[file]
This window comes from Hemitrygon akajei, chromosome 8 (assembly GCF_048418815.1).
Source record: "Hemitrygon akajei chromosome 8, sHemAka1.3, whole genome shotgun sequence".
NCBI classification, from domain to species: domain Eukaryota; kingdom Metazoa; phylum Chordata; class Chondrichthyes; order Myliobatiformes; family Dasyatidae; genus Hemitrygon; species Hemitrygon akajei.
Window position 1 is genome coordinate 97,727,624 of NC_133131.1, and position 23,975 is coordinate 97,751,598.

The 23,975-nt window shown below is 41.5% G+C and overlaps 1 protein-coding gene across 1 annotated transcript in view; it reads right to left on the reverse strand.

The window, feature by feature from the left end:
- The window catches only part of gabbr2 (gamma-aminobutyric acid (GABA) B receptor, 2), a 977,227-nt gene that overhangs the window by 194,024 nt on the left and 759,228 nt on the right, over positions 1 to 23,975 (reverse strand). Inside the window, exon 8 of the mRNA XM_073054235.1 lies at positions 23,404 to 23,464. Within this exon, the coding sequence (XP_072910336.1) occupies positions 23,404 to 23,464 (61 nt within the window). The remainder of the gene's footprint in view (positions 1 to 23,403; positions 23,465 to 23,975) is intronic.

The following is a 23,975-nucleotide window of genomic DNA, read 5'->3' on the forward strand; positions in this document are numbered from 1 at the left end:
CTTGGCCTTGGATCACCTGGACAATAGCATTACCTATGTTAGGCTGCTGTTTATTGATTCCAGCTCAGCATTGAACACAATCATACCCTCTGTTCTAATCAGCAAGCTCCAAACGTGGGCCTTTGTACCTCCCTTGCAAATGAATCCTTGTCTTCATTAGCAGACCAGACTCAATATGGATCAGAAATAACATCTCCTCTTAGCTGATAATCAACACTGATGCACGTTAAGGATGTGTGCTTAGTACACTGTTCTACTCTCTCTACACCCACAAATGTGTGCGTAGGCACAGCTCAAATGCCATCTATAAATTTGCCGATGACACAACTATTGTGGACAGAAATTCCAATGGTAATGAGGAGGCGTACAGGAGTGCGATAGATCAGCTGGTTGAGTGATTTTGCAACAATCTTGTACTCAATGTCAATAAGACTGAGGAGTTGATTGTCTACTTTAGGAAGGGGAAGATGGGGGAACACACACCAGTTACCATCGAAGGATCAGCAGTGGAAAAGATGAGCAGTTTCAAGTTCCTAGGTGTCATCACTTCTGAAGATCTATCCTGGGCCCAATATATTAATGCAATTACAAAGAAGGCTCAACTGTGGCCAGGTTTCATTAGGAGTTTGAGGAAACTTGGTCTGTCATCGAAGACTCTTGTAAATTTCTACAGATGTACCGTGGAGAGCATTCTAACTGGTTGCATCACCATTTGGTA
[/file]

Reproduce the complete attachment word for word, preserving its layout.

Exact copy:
This window comes from Hemitrygon akajei, chromosome 8 (assembly GCF_048418815.1).
Source record: "Hemitrygon akajei chromosome 8, sHemAka1.3, whole genome shotgun sequence".
NCBI classification, from domain to species: domain Eukaryota; kingdom Metazoa; phylum Chordata; class Chondrichthyes; order Myliobatiformes; family Dasyatidae; genus Hemitrygon; species Hemitrygon akajei.
Window position 1 is genome coordinate 97,727,624 of NC_133131.1, and position 23,975 is coordinate 97,751,598.

The 23,975-nt window shown below is 41.5% G+C and overlaps 1 protein-coding gene across 1 annotated transcript in view; it reads right to left on the reverse strand.

The window, feature by feature from the left end:
- The window catches only part of gabbr2 (gamma-aminobutyric acid (GABA) B receptor, 2), a 977,227-nt gene that overhangs the window by 194,024 nt on the left and 759,228 nt on the right, over positions 1 to 23,975 (reverse strand). Inside the window, exon 8 of the mRNA XM_073054235.1 lies at positions 23,404 to 23,464. Within this exon, the coding sequence (XP_072910336.1) occupies positions 23,404 to 23,464 (61 nt within the window). The remainder of the gene's footprint in view (positions 1 to 23,403; positions 23,465 to 23,975) is intronic.

The following is a 23,975-nucleotide window of genomic DNA, read 5'->3' on the forward strand; positions in this document are numbered from 1 at the left end:
CTTGGCCTTGGATCACCTGGACAATAGCATTACCTATGTTAGGCTGCTGTTTATTGATTCCAGCTCAGCATTGAACACAATCATACCCTCTGTTCTAATCAGCAAGCTCCAAACGTGGGCCTTTGTACCTCCCTTGCAAATGAATCCTTGTCTTCATTAGCAGACCAGACTCAATATGGATCAGAAATAACATCTCCTCTTAGCTGATAATCAACACTGATGCACGTTAAGGATGTGTGCTTAGTACACTGTTCTACTCTCTCTACACCCACAAATGTGTGCGTAGGCACAGCTCAAATGCCATCTATAAATTTGCCGATGACACAACTATTGTGGACAGAAATTCCAATGGTAATGAGGAGGCGTACAGGAGTGCGATAGATCAGCTGGTTGAGTGATTTTGCAACAATCTTGTACTCAATGTCAATAAGACTGAGGAGTTGATTGTCTACTTTAGGAAGGGGAAGATGGGGGAACACACACCAGTTACCATCGAAGGATCAGCAGTGGAAAAGATGAGCAGTTTCAAGTTCCTAGGTGTCATCACTTCTGAAGATCTATCCTGGGCCCAATATATTAATGCAATTACAAAGAAGGCTCAACTGTGGCCAGGTTTCATTAGGAGTTTGAGGAAACTTGGTCTGTCATCGAAGACTCTTGTAAATTTCTACAGATGTACCGTGGAGAGCATTCTAACTGGTTGCATCACCATTTGGTA